The Synod on the Amazon is now underway at the Vatican, convened by Pope Francis to consider a particular church’s life and the many socio-economic and environmental challenges the Amazon region faces. Unlike the previous three synods this pope has called (on the family in 2014 and 2015, and on youth in 2018), LGBTQ issues will most likely not be discussed at this meeting. But that does not mean LGBTQ Catholic advocates should ignore an ecclesial event that could greatly impact our efforts for equality in the church. Here are a few thoughts on how the lessons coming from this Synod could be applied to LGBTQ issues.
Reading the Synod’s Instrumentum Laboris, or working document, it was hard to believe it was a document produced by the Vatican. Both the process of its development and the final product were far more in a Latin American theological vision than a European one. The document’s process began with a deep listening to the people. Tens of thousands of people in hundreds of assemblies offered information about their experiences, their church, and their region, and the document frequently references their input.
A small minority of critics have attacked the Instrumentum Laboris for raising issues such as married priests and women in ministry, but one of the working document’s authors, Fr. Augusto Zampini Davies, said, “if you want to listen, this is what happens. You might listen to things that you are not comfortable with – but you have to listen.”
The Instrumentum Laboris is also notable for its focus on a particular community, namely the indigenous communities of the Amazon. The document names in depth the multitude of injustices which they face: deforestation, the criminalization of protest, violations of their rights, extractive industries, assassination of their leaders, and more. But the document also affirms these marginalized indigenous communities as the protagonists of this synodal process, and asks not only what the church offers them, but what they offer the church. The document even goes so far as to say the Amazon is “epiphanic” in that it is a source of God’s revelation (19).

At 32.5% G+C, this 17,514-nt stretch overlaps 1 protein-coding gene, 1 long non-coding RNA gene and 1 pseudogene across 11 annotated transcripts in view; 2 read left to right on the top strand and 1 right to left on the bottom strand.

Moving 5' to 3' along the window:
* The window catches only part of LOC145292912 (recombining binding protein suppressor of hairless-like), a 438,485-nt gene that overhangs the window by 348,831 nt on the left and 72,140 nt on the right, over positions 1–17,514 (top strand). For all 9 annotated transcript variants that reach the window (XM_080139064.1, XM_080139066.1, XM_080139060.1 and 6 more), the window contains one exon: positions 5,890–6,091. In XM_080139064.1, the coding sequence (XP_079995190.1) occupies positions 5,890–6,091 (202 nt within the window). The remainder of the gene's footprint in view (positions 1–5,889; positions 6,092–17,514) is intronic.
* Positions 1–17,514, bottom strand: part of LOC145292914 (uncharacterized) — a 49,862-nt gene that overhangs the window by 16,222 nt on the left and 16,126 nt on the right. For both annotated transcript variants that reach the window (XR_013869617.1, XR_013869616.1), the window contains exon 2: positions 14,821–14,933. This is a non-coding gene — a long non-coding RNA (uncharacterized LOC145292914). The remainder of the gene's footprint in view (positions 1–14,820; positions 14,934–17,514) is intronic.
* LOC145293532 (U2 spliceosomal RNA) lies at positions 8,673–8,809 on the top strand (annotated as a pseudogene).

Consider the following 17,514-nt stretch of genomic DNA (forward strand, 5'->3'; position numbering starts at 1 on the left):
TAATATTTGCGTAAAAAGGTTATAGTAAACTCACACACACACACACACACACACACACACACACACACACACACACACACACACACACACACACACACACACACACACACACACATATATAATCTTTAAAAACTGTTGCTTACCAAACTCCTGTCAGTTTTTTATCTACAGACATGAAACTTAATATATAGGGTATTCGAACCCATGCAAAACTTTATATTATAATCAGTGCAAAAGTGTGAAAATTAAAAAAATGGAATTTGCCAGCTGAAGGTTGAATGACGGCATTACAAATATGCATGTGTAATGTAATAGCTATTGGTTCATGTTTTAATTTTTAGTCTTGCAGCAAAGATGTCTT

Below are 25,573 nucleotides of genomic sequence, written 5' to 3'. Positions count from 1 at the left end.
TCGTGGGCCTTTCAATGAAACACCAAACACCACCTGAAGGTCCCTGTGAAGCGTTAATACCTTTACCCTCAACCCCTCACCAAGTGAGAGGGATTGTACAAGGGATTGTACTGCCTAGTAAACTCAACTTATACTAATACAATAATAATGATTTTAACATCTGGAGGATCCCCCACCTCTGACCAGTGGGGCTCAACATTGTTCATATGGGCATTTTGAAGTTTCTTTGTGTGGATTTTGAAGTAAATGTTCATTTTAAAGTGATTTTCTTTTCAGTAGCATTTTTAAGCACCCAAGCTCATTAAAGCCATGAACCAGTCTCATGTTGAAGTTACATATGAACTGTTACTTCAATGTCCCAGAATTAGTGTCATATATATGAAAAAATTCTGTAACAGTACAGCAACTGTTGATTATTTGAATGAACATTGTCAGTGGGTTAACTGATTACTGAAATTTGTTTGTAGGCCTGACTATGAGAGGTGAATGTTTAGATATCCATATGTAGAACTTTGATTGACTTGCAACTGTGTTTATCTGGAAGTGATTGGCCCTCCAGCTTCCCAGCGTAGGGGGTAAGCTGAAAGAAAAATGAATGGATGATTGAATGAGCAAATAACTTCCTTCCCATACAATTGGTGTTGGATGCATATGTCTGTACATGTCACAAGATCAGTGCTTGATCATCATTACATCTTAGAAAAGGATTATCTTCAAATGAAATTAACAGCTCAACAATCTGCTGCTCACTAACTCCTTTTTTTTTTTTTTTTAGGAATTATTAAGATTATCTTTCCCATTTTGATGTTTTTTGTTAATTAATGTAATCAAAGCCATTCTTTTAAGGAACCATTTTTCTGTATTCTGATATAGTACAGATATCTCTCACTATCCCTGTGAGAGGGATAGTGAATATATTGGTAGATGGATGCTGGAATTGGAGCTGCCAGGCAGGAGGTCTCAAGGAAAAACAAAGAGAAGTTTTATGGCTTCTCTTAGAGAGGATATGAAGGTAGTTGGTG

Finally, the Instrumentum Laboris identifies a need called for by Pope Francis for the church to undergo a conversion. This process involves, in the document’s words, “unlearning, learning, and relearning.” The “attitudes and mentalities that prevent us from connecting with ourselves, with others and with nature” need to be unlearned. We are then free to learn from the wisdom of the indigenous communities who teach us, and to relearn how to “weave links that connect all the dimensions of life” (102). In the end, the Instrumentum Laboris contemplates what a church with an “Amazon and Missionary” face looks like.
Consider what a similar discernment and focus would mean for LGBTQ issues in the church. What if church leaders actually made space for and invested in extensive listening sessions where LGBTQ people could share their experiences of life and of faith? What if the conversation were not only about what the church offers LGBTQ people, but what they offer the church? Even more radically, what if we posed the question of what a church with an LGBTQ face would be?
The Synod on the Amazon will continue for this month, taking up many of the issues raised in the Instrumentum Laboris. Observers will watch closely about whether there is movement on married priests or women in ministry. We must also closely follow what the people of the Amazon have said about promoting an integral ecology that links human development with ecological justice (to paraphrase Pope Francis).
Once this Synod concludes, the pope should announce a new synod to consider gender and sexuality. What surfaces from the listening may not be comfortable for some, and a conversion in the church will most certainly be required. Still, the need is clear and pressing. It is time for the universal church to contemplate, in a contextual, particular manner, the LGBTQ community, which is also an epiphanic source of God’s revelation.
One movement for an inclusive church already underway is the #VotesForCatholicWomen campaign. This initiative, launched by the Women’s Ordination Conference and co-sponsored by a number of church reform groups, calls for women religious to have voting rights at the Synod of Bishops just like their lay brother counterparts possess. To add your name to the campaign’s petition, click here.
—Robert Shine, New Ways Ministry, October 9, 2019